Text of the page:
The revival of cassettes is just another trend that is making me feel like an old man. I listened to music exclusively on cassettes until I was sixteen. I still have a stack of tapes in my parentís garage that I donít have the heart to throw away, despite the fact that I havenít owned a cassette player for fifteen years. Cassettes were always a second-class format. They didnít have the cool cache that vinyl LPs have, and they didnít sound as good as either vinyl or CDs. They had a tendency to get eaten, which led to winding the tape back up with a pencil. You couldnít skip to a song, which meant that you had to fast forward and hope your timing was good. I remember getting frustrated with my Ghostbusters soundtrack trying to skip Laura Branniganís "Hot Night" so I could get to Mick Smileyís "Magic." The tiny format didnít lend itself to album art. There was often hiss. If the tape got old, it could slow down. Ironically, this happened to my copy of Lionel Richieís "Canít Slow Down," which always sounded like poor Lionel was singing underwater.
However, cassettes also had their advantages. They were much more portable than LPs or CDs. Well into the 90s most people had cassette decks in their cars. They also cost a third less than CDs, at least in the U.S. A CD in 1990 went for 15 or 16 dollars, while a cassette was only $10. Most importantly, you could record your own cassettes. In the 80s, the record company was terrified that home taping would kill the industry, which was one reason why they championed the more expensive and harder to dub CD.
For kids today, cassettes have several huge advantages over MP3s. For one thing, they are something you can physically own, instead of just bits of data. This also means that they need to be listened to in their entirety, and not just one track at a time. Then there is the nostalgia factor, which is not to be underestimated. They are more portable and cheaper than LPs, which have also seen a resurgence lately. †Finally, they are exclusive. You canít just download a cassette, and it is harder to rip a cassette than it is to rip a CD or LP. As a result, theyíve become a format of choice for labels looking to put out music that has the collectible appeal of a physical copy, and is harder to over-share on the internet.
As you can guess, "Cassette 3" is the third installment of Jonwayneís cassette mixtape series. His first two were cassette-only, and since I donít have a cassette deck, I never listened to them. Volume 3 is available as a download, so I gave it a listen. I wasnít a huge fan of Jonwayneís "Oodles of Doodles," and Iím skeptical of producers-turned-rappers, so I had almost zero hopes for this release. So much so that I almost didnít bother downloading it even though it is available for free. As a somewhat nerdy white producer, the odds are against Wayne being able to rap. Yet when he gets behind the mike, he kills it.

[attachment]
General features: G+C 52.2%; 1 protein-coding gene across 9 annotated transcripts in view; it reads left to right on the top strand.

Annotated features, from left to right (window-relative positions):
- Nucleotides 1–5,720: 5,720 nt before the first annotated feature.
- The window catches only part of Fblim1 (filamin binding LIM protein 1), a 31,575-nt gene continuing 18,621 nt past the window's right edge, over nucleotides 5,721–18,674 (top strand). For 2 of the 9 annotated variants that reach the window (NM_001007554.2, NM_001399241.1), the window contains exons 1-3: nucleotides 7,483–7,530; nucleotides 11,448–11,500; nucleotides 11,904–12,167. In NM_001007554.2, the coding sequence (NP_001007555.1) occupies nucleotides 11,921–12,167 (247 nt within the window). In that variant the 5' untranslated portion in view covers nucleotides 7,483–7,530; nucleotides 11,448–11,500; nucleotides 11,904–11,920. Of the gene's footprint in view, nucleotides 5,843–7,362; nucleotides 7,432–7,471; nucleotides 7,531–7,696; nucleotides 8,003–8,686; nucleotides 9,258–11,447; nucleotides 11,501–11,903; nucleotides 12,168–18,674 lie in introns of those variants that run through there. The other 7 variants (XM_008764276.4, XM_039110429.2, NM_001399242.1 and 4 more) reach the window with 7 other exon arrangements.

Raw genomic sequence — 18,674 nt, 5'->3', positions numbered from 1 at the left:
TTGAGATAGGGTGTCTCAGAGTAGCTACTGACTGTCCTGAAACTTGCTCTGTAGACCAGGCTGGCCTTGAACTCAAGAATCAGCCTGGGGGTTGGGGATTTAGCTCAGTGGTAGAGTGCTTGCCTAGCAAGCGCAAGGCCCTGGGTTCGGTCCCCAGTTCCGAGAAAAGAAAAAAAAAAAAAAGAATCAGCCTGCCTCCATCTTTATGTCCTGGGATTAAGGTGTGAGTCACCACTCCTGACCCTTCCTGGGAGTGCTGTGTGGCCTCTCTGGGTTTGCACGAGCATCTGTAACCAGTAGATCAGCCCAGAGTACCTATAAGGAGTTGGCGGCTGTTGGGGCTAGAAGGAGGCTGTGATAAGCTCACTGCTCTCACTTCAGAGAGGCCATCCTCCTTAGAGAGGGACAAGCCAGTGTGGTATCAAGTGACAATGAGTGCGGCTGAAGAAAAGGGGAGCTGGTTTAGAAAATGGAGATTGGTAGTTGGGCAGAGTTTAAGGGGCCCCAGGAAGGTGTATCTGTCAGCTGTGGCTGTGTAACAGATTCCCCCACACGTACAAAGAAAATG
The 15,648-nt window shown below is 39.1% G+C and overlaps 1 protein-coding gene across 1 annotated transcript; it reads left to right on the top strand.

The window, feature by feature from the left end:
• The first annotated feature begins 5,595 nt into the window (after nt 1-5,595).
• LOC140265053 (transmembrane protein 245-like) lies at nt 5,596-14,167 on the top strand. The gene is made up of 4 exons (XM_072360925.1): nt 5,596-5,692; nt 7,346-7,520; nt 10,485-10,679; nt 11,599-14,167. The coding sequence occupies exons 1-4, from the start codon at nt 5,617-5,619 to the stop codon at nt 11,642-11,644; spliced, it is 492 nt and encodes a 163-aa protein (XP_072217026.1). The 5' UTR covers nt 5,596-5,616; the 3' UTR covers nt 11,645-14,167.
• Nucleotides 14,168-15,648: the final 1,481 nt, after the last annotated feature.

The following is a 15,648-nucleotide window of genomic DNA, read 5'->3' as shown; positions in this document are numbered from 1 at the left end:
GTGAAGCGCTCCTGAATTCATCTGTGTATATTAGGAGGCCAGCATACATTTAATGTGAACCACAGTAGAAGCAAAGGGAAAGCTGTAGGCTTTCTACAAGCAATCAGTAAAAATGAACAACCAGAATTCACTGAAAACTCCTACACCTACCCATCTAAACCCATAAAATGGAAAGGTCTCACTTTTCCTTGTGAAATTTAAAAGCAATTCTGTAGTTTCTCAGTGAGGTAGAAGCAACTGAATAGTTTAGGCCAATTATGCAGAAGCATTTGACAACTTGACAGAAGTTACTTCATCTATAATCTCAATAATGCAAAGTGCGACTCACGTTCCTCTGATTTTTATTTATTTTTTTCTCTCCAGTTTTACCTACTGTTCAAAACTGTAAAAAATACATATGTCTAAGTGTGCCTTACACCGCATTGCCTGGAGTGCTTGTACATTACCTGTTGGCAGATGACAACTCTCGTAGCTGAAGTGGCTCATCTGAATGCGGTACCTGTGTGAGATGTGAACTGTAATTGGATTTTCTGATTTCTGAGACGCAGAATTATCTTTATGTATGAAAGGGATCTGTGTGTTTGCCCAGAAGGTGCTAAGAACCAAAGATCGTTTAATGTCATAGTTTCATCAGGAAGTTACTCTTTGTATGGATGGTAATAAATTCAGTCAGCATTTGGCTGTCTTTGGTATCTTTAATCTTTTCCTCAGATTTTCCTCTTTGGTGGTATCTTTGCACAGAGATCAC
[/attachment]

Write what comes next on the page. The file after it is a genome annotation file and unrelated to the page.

Well, kill it may not be the right word, since Wayneís flow is anything but aggressive. Wayne has an effortless, casual delivery that contrasts nicely with his clever rhymes. He sounds so good rapping over these beats that it took a while before I realized that they were repurposed from other artists. Heís got beats from Madlib, DJ Premier, and even Dilla here, but he manages to make them his own. On opener "Ode to Mortality" he references Nasí "NY State of Mind," rapping:
"Life is an homage to death
These cousins never kissed, nor laid in the bed to rest
I sketch breath with sharp and broken pencils
The message is permanent, it's been etched into the mental"
Lyrically Wayne brags about his skills and pays homage to Stones Throw, but in a way dense with metaphors and deep references. On "Numbers on the Hoard," his take on Pusha Tís "Numbers on the Board," Wayne asserts:
"Your brain is looking pretty simple on the floor
I'm taking Armstrong steps while you're tripping on the chord
I'm stepping over your head, getting over these rappers
Who laying with stale bread in a bed, y'all some vegetables
Doing white girl wishing you were white girls
Rapping with the white girls, dressing like some white girls
MC's are Avril Lavigne
And gotta do that Miley Cyrus just to feel like they're king
I wasn't born with the scepter and ring, I'm a klepto
Pterodactyl with 3rd rail mouth, it's but a dream
You better realize who the illest is
This ain't a game so I ain't fucking with scrimmages"
"The Ritz" has a vibraphone sample with Wayne bragging"I abuse the prose until it is purple and black and painted abstract." He uses the Dilla beat on "Notes to Myself" to call himself out for lacking confidence. He ends the mixtape with his take on Madvillainís "Rhinestone Cowboy," during which he explains his rap name and the name of the mixtape. Marion Morrison was the birth name of the actor better known as John Wayne. The stage name "Wayne" came from a Revolutionary War hero named Nathaniel Wayne, who happens to be the ancestor of the rapper Jonwayne who was born Jon Wayne. "So in a way, the actor is named after me," Wayne says at the end of the mixtape.
There are several guests here, including Jeremiah Jae, Oliver the 2nd, and Zeroh. Captain Murphy, the rap alias of producer Flying Lotus, shows up on "Dog It," giving you two producer/rappers for the price of one. The guests never outshine Wayne, and in fact they break up the rhythm of the album.
"Cassette 3" shows that Jonwayne is just as adept behind the mic as he is behind the boards. In fact, I prefer his mic skills to his beatmaking skills. This mixtape is worth downloading, and if you have a cassette deck, the physical copy is packaged to look like a first-generation iPod. Buy it today before Apple sues.
Music Vibes: 7.5 of 10 Lyric Vibes: 7.5 of 10 TOTAL Vibes: 7.5 of 10
Originally posted: September 10th, 2013